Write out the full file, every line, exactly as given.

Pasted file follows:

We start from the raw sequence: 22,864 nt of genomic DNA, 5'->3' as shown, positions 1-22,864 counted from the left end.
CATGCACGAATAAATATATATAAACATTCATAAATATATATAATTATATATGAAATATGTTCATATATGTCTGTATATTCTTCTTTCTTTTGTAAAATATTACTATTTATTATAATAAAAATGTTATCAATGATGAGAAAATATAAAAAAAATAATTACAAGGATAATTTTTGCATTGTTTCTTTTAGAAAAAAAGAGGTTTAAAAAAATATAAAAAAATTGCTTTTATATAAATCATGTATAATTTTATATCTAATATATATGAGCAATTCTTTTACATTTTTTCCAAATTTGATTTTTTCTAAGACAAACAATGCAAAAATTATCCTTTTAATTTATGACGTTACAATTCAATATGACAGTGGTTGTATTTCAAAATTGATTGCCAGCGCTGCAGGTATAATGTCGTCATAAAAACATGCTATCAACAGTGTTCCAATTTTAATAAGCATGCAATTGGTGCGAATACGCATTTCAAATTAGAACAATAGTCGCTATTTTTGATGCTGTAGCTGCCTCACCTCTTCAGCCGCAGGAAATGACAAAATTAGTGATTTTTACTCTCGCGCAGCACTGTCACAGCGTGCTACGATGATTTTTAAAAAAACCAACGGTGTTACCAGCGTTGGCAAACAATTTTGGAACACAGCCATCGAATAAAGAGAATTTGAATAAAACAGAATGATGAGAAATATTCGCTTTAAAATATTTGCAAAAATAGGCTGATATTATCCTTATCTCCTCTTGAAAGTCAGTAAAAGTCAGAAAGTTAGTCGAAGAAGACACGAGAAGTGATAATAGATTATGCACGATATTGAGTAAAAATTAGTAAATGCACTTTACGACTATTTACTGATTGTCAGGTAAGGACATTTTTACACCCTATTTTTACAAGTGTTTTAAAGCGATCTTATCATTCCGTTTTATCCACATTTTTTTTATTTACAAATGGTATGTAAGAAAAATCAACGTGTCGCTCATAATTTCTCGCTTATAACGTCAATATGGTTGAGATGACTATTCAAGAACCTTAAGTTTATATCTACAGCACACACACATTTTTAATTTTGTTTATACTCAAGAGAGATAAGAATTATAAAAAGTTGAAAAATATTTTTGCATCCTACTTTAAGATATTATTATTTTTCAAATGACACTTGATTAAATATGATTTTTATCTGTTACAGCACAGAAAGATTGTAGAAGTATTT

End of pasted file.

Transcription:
We start from the raw sequence: 22,864 nt of genomic DNA, 5'->3' as shown, positions 1-22,864 counted from the left end.
CATGCACGAATAAATATATATAAACATTCATAAATATATATAATTATATATGAAATATGTTCATATATGTCTGTATATTCTTCTTTCTTTTGTAAAATATTACTATTTATTATAATAAAAATGTTATCAATGATGAGAAAATATAAAAAAAATAATTACAAGGATAATTTTTGCATTGTTTCTTTTAGAAAAAAAGAGGTTTAAAAAAATATAAAAAAATTGCTTTTATATAAATCATGTATAATTTTATATCTAATATATATGAGCAATTCTTTTACATTTTTTCCAAATTTGATTTTTTCTAAGACAAACAATGCAAAAATTATCCTTTTAATTTATGACGTTACAATTCAATATGACAGTGGTTGTATTTCAAAATTGATTGCCAGCGCTGCAGGTATAATGTCGTCATAAAAACATGCTATCAACAGTGTTCCAATTTTAATAAGCATGCAATTGGTGCGAATACGCATTTCAAATTAGAACAATAGTCGCTATTTTTGATGCTGTAGCTGCCTCACCTCTTCAGCCGCAGGAAATGACAAAATTAGTGATTTTTACTCTCGCGCAGCACTGTCACAGCGTGCTACGATGATTTTTAAAAAAACCAACGGTGTTACCAGCGTTGGCAAACAATTTTGGAACACAGCCATCGAATAAAGAGAATTTGAATAAAACAGAATGATGAGAAATATTCGCTTTAAAATATTTGCAAAAATAGGCTGATATTATCCTTATCTCCTCTTGAAAGTCAGTAAAAGTCAGAAAGTTAGTCGAAGAAGACACGAGAAGTGATAATAGATTATGCACGATATTGAGTAAAAATTAGTAAATGCACTTTACGACTATTTACTGATTGTCAGGTAAGGACATTTTTACACCCTATTTTTACAAGTGTTTTAAAGCGATCTTATCATTCCGTTTTATCCACATTTTTTTTATTTACAAATGGTATGTAAGAAAAATCAACGTGTCGCTCATAATTTCTCGCTTATAACGTCAATATGGTTGAGATGACTATTCAAGAACCTTAAGTTTATATCTACAGCACACACACATTTTTAATTTTGTTTATACTCAAGAGAGATAAGAATTATAAAAAGTTGAAAAATATTTTTGCATCCTACTTTAAGATATTATTATTTTTCAAATGACACTTGATTAAATATGATTTTTATCTGTTACAGCACAGAAAGATTGTAGAAGTATTT